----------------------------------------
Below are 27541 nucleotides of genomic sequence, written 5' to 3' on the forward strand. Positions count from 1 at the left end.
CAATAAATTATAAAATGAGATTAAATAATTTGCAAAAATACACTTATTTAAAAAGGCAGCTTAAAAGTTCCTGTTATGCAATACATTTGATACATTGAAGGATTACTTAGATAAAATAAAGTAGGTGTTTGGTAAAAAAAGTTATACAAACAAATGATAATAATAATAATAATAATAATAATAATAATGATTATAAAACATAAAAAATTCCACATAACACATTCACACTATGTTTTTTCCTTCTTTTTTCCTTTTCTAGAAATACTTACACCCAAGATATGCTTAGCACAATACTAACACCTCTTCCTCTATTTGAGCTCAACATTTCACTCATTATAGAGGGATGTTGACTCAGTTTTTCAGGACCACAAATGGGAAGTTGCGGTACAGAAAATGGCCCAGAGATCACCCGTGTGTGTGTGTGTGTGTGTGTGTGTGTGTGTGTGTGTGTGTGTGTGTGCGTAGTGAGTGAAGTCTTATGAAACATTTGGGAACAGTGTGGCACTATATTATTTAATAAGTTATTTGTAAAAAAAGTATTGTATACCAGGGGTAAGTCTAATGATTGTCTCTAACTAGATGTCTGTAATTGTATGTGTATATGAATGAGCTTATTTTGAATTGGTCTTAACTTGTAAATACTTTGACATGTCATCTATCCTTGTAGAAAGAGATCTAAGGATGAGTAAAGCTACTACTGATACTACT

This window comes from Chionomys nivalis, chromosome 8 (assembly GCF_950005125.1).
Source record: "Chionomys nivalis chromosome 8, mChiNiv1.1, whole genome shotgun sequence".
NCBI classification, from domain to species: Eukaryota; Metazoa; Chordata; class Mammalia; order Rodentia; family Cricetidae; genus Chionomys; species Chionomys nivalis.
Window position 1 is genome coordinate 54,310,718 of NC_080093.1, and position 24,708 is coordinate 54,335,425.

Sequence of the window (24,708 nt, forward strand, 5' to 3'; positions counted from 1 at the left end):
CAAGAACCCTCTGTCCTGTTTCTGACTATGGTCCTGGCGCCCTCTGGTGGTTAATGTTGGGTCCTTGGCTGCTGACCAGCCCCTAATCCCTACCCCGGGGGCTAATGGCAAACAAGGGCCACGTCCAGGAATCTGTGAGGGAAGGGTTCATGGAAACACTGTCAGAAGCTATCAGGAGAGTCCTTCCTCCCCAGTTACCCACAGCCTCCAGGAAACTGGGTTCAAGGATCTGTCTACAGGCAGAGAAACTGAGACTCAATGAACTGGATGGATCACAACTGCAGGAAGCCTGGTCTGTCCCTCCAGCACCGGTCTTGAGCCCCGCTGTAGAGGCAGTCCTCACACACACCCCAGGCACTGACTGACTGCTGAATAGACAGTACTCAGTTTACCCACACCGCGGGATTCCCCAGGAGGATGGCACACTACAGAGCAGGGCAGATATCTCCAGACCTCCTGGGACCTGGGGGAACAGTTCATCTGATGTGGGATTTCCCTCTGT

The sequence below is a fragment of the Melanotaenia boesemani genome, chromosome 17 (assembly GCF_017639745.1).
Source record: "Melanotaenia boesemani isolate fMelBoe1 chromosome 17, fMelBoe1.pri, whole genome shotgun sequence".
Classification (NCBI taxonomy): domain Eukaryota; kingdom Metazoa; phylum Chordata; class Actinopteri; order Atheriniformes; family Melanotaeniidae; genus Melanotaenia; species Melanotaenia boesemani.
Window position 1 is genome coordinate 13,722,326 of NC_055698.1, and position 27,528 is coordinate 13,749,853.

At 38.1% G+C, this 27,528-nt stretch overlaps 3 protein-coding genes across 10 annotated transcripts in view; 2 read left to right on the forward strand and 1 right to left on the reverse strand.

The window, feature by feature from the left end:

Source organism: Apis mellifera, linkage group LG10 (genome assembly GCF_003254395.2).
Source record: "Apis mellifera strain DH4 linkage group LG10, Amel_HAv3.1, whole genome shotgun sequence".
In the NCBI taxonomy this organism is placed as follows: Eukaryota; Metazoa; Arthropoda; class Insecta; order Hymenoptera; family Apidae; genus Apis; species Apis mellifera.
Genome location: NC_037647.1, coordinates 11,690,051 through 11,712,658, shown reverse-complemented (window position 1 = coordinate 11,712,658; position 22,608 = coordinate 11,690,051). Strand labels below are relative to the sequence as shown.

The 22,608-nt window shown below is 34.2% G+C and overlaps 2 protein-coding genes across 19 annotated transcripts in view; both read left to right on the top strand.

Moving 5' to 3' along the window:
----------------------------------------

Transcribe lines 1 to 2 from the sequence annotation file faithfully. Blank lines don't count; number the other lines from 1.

Below are 27541 nucleotides of genomic sequence, written 5' to 3' on the forward strand. Positions count from 1 at the left end.
CAATAAATTATAAAATGAGATTAAATAATTTGCAAAAATACACTTATTTAAAAAGGCAGCTTAAAAGTTCCTGTTATGCAATACATTTGATACATTGAAGGATTACTTAGATAAAATAAAGTAGGTGTTTGGTAAAAAAAGTTATACAAACAAATGATAATAATAATAATAATAATAATAATAATAATGATTATAAAACATAAAAAATTCCACATAACACATTCACACTATGTTTTTTCCTTCTTTTTTCCTTTTCTAGAAATACTTACACCCAAGATATGCTTAGCACAATACTAACACCTCTTCCTCTATTTGAGCTCAACATTTCACTCATTATAGAGGGATGTTGACTCAGTTTTTCAGGACCACAAATGGGAAGTTGCGGTACAGAAAATGGCCCAGAGATCACCCGTGTGTGTGTGTGTGTGTGTGTGTGTGTGTGTGTGTGTGTGTGTGTGTGCGTAGTGAGTGAAGTCTTATGAAACATTTGGGAACAGTGTGGCACTATATTATTTAATAAGTTATTTGTAAAAAAAGTATTGTATACCAGGGGTAAGTCTAATGATTGTCTCTAACTAGATGTCTGTAATTGTATGTGTATATGAATGAGCTTATTTTGAATTGGTCTTAACTTGTAAATACTTTGACATGTCATCTATCCTTGTAGAAAGAGATCTAAGGATGAGTAAAGCTACTACTGATACTACT